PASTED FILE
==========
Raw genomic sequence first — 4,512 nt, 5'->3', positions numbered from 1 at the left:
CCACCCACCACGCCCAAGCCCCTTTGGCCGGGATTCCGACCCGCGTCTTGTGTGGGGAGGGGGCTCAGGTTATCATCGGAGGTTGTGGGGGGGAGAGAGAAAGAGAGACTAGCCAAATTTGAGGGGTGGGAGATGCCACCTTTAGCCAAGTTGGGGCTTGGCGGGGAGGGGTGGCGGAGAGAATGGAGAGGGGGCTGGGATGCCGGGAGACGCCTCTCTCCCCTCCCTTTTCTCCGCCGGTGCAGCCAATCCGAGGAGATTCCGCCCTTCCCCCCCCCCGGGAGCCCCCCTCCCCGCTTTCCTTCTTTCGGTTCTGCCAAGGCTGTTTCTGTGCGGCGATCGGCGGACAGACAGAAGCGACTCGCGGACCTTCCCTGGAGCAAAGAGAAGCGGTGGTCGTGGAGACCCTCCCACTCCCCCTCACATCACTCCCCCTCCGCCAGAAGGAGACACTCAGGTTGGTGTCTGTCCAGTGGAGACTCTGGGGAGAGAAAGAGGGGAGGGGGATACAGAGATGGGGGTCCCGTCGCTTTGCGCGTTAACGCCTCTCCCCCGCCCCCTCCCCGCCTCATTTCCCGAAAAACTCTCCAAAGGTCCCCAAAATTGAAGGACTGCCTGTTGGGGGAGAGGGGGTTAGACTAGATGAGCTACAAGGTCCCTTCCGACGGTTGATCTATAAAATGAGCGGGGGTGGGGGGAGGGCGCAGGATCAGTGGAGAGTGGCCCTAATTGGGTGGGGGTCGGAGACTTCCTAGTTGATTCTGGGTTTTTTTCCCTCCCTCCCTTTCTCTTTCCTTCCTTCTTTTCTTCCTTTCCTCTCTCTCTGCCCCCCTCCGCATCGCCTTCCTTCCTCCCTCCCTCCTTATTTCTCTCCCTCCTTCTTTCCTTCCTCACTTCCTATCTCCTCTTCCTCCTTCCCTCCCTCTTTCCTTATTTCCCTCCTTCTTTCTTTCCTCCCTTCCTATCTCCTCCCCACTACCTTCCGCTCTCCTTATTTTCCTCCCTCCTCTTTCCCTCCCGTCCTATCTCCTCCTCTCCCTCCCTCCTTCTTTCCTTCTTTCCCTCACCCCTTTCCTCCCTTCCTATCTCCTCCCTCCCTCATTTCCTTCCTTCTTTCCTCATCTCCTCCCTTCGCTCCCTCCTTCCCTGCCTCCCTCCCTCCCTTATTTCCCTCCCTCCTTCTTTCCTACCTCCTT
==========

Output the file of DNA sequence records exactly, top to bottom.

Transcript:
Raw genomic sequence first — 4,512 nt, 5'->3', positions numbered from 1 at the left:
CCACCCACCACGCCCAAGCCCCTTTGGCCGGGATTCCGACCCGCGTCTTGTGTGGGGAGGGGGCTCAGGTTATCATCGGAGGTTGTGGGGGGGAGAGAGAAAGAGAGACTAGCCAAATTTGAGGGGTGGGAGATGCCACCTTTAGCCAAGTTGGGGCTTGGCGGGGAGGGGTGGCGGAGAGAATGGAGAGGGGGCTGGGATGCCGGGAGACGCCTCTCTCCCCTCCCTTTTCTCCGCCGGTGCAGCCAATCCGAGGAGATTCCGCCCTTCCCCCCCCCCGGGAGCCCCCCTCCCCGCTTTCCTTCTTTCGGTTCTGCCAAGGCTGTTTCTGTGCGGCGATCGGCGGACAGACAGAAGCGACTCGCGGACCTTCCCTGGAGCAAAGAGAAGCGGTGGTCGTGGAGACCCTCCCACTCCCCCTCACATCACTCCCCCTCCGCCAGAAGGAGACACTCAGGTTGGTGTCTGTCCAGTGGAGACTCTGGGGAGAGAAAGAGGGGAGGGGGATACAGAGATGGGGGTCCCGTCGCTTTGCGCGTTAACGCCTCTCCCCCGCCCCCTCCCCGCCTCATTTCCCGAAAAACTCTCCAAAGGTCCCCAAAATTGAAGGACTGCCTGTTGGGGGAGAGGGGGTTAGACTAGATGAGCTACAAGGTCCCTTCCGACGGTTGATCTATAAAATGAGCGGGGGTGGGGGGAGGGCGCAGGATCAGTGGAGAGTGGCCCTAATTGGGTGGGGGTCGGAGACTTCCTAGTTGATTCTGGGTTTTTTTCCCTCCCTCCCTTTCTCTTTCCTTCCTTCTTTTCTTCCTTTCCTCTCTCTCTGCCCCCCTCCGCATCGCCTTCCTTCCTCCCTCCCTCCTTATTTCTCTCCCTCCTTCTTTCCTTCCTCACTTCCTATCTCCTCTTCCTCCTTCCCTCCCTCTTTCCTTATTTCCCTCCTTCTTTCTTTCCTCCCTTCCTATCTCCTCCCCACTACCTTCCGCTCTCCTTATTTTCCTCCCTCCTCTTTCCCTCCCGTCCTATCTCCTCCTCTCCCTCCCTCCTTCTTTCCTTCTTTCCCTCACCCCTTTCCTCCCTTCCTATCTCCTCCCTCCCTCATTTCCTTCCTTCTTTCCTCATCTCCTCCCTTCGCTCCCTCCTTCCCTGCCTCCCTCCCTCCCTTATTTCCCTCCCTCCTTCTTTCCTACCTCCTT